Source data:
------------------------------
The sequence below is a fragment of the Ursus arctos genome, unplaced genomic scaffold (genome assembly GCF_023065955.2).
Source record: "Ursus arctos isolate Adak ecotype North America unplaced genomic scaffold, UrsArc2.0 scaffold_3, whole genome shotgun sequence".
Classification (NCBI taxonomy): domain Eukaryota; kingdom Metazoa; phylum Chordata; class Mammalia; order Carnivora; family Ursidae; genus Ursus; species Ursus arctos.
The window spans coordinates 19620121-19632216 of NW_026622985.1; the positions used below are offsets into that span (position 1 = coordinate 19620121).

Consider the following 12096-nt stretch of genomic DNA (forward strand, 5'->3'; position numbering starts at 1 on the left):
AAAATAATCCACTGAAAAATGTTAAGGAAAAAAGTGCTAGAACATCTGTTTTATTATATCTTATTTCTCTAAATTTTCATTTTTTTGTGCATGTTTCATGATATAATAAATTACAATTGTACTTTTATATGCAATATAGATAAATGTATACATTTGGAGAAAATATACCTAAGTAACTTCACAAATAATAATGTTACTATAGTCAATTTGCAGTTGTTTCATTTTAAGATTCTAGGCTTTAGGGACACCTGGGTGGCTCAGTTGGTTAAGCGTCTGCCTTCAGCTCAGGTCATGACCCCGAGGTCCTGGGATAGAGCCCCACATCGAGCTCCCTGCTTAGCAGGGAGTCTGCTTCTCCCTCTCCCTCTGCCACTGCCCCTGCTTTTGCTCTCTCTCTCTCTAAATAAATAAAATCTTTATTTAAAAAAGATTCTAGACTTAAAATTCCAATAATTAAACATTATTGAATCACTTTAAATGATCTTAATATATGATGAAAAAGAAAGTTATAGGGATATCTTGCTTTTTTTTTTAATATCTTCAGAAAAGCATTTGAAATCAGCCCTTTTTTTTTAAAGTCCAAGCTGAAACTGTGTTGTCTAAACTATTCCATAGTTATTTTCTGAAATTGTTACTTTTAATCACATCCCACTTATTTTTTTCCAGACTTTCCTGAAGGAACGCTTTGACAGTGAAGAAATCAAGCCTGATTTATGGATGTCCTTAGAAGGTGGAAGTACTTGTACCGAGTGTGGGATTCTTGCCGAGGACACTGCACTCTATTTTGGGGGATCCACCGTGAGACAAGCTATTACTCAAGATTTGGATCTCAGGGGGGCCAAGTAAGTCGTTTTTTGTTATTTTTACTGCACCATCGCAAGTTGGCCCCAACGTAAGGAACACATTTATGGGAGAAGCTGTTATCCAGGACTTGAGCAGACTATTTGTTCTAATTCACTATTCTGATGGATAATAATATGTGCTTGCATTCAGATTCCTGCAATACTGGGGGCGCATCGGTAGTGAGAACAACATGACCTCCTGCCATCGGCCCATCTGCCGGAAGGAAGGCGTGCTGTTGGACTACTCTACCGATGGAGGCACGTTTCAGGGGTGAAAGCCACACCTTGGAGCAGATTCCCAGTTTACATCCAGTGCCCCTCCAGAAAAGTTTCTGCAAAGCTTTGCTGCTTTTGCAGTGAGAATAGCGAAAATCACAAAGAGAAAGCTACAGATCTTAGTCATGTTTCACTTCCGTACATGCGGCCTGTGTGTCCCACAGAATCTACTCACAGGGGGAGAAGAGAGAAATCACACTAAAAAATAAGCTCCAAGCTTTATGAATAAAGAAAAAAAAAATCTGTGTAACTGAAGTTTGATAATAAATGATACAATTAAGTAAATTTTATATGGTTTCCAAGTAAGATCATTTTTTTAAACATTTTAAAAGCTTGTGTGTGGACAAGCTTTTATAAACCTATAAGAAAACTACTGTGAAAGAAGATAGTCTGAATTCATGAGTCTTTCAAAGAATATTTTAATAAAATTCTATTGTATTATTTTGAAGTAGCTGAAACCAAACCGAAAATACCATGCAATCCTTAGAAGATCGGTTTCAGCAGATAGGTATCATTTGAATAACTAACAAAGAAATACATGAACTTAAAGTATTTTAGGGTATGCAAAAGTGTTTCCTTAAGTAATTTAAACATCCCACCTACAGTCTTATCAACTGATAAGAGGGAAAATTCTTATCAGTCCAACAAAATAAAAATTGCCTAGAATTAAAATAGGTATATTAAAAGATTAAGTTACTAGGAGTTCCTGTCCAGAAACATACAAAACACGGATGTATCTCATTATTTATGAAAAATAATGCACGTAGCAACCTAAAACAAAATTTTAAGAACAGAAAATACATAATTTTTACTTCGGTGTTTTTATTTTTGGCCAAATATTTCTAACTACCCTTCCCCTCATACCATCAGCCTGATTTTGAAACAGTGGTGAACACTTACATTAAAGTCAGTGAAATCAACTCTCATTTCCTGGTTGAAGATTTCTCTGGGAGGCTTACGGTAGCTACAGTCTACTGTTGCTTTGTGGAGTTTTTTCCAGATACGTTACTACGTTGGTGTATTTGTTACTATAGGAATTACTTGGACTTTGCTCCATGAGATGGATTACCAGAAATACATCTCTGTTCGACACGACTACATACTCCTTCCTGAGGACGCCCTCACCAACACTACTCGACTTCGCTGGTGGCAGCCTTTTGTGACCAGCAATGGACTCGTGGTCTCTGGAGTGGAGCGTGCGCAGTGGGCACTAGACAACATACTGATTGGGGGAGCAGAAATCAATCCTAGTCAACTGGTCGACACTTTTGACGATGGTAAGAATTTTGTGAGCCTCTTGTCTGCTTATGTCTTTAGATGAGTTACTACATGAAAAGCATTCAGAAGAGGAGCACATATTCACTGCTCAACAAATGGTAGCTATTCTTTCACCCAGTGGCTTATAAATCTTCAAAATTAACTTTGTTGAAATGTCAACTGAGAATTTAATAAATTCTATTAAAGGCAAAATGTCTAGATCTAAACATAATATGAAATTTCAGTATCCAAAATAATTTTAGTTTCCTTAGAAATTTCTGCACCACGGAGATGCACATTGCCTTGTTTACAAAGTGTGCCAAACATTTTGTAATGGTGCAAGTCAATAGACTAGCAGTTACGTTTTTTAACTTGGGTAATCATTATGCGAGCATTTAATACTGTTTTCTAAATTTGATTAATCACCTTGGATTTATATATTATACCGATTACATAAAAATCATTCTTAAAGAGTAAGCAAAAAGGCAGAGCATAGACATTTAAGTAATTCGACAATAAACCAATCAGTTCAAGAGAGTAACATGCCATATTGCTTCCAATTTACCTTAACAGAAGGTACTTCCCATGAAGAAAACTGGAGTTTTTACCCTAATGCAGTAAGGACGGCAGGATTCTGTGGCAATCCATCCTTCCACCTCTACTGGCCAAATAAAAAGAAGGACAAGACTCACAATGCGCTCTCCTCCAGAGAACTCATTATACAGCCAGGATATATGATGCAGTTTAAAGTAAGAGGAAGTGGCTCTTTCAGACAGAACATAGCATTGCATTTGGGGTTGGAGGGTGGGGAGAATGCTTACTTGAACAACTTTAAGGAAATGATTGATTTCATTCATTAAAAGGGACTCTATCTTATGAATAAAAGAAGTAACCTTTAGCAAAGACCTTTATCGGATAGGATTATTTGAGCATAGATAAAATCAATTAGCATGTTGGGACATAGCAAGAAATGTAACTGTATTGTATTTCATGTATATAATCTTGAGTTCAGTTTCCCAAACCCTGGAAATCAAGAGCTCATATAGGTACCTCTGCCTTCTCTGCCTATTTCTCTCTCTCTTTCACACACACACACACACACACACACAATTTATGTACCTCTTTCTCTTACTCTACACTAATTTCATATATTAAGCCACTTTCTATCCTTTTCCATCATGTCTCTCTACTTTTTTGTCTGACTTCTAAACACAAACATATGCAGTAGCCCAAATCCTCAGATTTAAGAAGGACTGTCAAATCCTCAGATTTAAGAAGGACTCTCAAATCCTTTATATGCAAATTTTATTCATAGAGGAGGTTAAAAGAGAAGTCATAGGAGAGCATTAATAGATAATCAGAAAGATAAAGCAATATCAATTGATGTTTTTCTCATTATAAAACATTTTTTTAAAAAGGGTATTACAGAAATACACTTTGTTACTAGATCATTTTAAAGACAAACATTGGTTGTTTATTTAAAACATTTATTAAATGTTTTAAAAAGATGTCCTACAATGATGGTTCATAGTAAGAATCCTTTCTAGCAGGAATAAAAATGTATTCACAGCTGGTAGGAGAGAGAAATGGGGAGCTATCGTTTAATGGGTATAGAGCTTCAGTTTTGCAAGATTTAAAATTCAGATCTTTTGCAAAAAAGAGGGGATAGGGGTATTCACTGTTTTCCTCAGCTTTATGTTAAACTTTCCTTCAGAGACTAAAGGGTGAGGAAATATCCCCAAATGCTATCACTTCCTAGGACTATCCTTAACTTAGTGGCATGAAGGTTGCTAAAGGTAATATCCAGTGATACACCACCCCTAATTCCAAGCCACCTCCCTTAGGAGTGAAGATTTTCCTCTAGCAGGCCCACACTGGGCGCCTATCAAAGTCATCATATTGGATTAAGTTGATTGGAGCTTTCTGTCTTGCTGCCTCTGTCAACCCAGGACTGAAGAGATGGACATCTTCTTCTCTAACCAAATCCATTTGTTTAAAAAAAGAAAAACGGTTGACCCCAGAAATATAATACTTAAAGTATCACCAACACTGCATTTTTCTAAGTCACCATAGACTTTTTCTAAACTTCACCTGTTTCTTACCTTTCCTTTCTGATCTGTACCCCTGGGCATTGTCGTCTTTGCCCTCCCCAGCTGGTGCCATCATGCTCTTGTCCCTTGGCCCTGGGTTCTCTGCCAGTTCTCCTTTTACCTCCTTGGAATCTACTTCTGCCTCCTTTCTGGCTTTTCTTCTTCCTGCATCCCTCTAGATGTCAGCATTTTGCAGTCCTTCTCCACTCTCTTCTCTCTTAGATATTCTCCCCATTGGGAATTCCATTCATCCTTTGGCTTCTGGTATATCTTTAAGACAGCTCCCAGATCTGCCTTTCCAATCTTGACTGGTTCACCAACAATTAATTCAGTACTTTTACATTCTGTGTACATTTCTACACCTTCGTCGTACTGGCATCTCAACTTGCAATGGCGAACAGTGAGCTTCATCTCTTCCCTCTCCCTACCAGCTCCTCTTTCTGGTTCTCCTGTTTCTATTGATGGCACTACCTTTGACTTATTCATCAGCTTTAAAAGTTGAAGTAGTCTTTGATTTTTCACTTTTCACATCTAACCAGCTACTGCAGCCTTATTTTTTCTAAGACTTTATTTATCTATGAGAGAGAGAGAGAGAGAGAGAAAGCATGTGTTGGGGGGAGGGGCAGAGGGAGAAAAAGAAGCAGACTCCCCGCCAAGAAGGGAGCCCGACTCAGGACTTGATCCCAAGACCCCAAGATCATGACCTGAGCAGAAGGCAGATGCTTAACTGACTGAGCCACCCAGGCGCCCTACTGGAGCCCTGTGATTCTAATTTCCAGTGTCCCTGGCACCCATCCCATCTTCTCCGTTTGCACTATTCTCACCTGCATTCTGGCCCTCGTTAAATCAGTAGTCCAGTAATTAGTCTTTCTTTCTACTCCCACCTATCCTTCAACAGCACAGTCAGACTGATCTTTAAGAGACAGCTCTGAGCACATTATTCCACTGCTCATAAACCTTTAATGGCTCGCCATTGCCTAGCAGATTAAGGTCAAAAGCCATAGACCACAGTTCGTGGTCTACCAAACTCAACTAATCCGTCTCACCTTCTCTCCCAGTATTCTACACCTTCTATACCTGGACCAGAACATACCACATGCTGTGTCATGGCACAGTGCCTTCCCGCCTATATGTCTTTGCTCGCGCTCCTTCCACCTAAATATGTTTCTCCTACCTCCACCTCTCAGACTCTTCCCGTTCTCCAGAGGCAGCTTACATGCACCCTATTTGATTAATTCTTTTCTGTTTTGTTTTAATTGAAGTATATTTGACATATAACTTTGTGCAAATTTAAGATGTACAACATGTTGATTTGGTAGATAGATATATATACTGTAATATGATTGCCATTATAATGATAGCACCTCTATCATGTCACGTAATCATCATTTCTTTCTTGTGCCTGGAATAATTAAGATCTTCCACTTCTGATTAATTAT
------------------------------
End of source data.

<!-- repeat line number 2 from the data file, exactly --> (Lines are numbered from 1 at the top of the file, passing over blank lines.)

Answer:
Source record: "Ursus arctos isolate Adak ecotype North America unplaced genomic scaffold, UrsArc2.0 scaffold_3, whole genome shotgun sequence".